• WHITE SOX: Should he maintain his 5/1 K/BB ratio, Chris Sale will set a new Sox single-season record; Sale is set to pitch 9/24 but not beyond.


  • TWINS: Unless Ron Gardenhire goes off his rocker, Phil Hughes will obliterate Bret Saberhagen's 1994 MLB record of K/BB (11.31...not a misprint. I do not mean K/9. That is accurate.) Hughes is slated to go on 9/24 vs. Arizona.


  • ANGELS: Prince Albert Pujols needs three home runs to pass the 521 trio of Stretch, Splinter and Big Hurt for 18th all-time. With nine more TB, Mike Trout can achieve the second-highest Angel total ever (341; Vlad Guerrero had 366 in his MVP '04 season.) Less praiseworthy: Trout is also nine short of Mark Trumbo's single-season K record of 184. 


  • MORE ANGELS: If Mike Scioscia wigs out and runs Joe Smith into the ground before the playoffs, he can break Scot Shields'  2005 record of 78 appearances (unlikely). As a team, the Halos will set a new franchise record K total with—you guessed it—nine more (would give them 1,222. Two errors or less will set a new non-strike record for fewest errors (they're now at 82; the 2009 team committed 85).


  • OAKLAND: Adam Dunn's next home run will be #463, breaking his tie with onetime Oakland masher Jose Canseco for 35th all time. If Dunn stays true to his retirement word, that is where he will peak.


  • SEATTLE: King Felix' 2.07 ERA and 0.91 WHIP, should they hold up over his final start(s), will both set new franchise season records (I'm not calculating how many runs, walks and hits he must limit himself to...if you want to, go ahead.) He has already set a new Seattle RHP K record (236 and rising). One more wild pitch breaks his own club season record of 17. Fernando Rodney has already broken the club season saves record (46 and rising).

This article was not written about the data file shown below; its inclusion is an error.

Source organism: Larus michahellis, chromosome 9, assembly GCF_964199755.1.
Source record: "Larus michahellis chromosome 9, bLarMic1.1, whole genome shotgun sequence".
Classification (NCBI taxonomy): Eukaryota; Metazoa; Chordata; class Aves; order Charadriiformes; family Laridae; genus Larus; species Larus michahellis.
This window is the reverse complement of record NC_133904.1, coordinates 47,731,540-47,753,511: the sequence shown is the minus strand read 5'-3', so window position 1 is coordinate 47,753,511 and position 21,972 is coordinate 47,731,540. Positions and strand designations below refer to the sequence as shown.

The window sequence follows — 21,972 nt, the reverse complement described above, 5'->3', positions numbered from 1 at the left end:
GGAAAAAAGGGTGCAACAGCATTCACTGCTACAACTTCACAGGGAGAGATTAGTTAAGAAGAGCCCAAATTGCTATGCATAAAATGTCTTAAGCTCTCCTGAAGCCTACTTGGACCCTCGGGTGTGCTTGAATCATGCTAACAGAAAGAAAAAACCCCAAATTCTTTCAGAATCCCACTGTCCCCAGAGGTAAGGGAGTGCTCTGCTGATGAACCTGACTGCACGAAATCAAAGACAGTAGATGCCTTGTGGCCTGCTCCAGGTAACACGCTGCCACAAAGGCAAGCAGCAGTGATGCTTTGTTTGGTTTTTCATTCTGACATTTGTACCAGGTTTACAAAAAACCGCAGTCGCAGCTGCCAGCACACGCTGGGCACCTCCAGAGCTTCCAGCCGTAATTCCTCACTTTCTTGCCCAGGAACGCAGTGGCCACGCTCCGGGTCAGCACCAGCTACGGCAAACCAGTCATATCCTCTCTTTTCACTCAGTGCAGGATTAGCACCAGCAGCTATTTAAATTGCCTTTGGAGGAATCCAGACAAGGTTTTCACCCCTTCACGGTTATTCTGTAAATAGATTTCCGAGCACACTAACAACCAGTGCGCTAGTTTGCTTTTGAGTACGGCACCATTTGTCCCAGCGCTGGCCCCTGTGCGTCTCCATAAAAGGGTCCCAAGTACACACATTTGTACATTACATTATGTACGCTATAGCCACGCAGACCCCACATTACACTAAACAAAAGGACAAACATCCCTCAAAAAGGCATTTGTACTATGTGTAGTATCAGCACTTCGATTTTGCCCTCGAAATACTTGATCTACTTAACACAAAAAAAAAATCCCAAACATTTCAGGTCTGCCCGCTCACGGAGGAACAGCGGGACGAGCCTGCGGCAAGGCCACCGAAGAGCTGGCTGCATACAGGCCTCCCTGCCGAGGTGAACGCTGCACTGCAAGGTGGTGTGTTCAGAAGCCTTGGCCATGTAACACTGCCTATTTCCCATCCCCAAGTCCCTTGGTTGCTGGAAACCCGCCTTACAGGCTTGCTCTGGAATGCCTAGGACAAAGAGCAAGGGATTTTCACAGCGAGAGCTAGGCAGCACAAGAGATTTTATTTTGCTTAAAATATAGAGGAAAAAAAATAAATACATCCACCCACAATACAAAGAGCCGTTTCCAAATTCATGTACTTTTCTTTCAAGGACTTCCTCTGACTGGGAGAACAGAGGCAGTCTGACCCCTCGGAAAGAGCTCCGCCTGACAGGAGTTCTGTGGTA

• MORE SEATTLE: They need to draw ten walks to avoid a new franchise non-strike season low (they now stand at 380; the 1990 squad drew 389). Their 3.18 team ERA, should it hold up, will obliterate the 3.54 record of 2001. 90 or fewer hits allowed and 93 or fewer runs allowed will both break '01 records as well (non-strike; they had 1,293 and 627 respectively). 33 or more pitching K will break the 2013 record of 1,297.


  • TEXAS: They've already shattered the MLB record of 59 players set by the 2002 Padres/Indians, currently at 64 and possibly rising. They need to draw 13 more walks to avoid an all-time non-strike low (they're at 408; the 1984 team drew 420).


  • HOUSTON (listed here though I still do not think of them as an AL team): Should they allow seven or fewer homers, the 'Stros will set a new low for HRA in the Minute Maid Park era (the 2010 team allowed 140; Houston stands at 132 as of 9/22). Already the team's season hits leader, Jose Altuve needs 24 AB to break Enos Cabell's record of 660. If he homers twice more, Chris Carter will enter the Houston top 10 for homers in a season (39).


Did I miss any? Let me know

bottom of page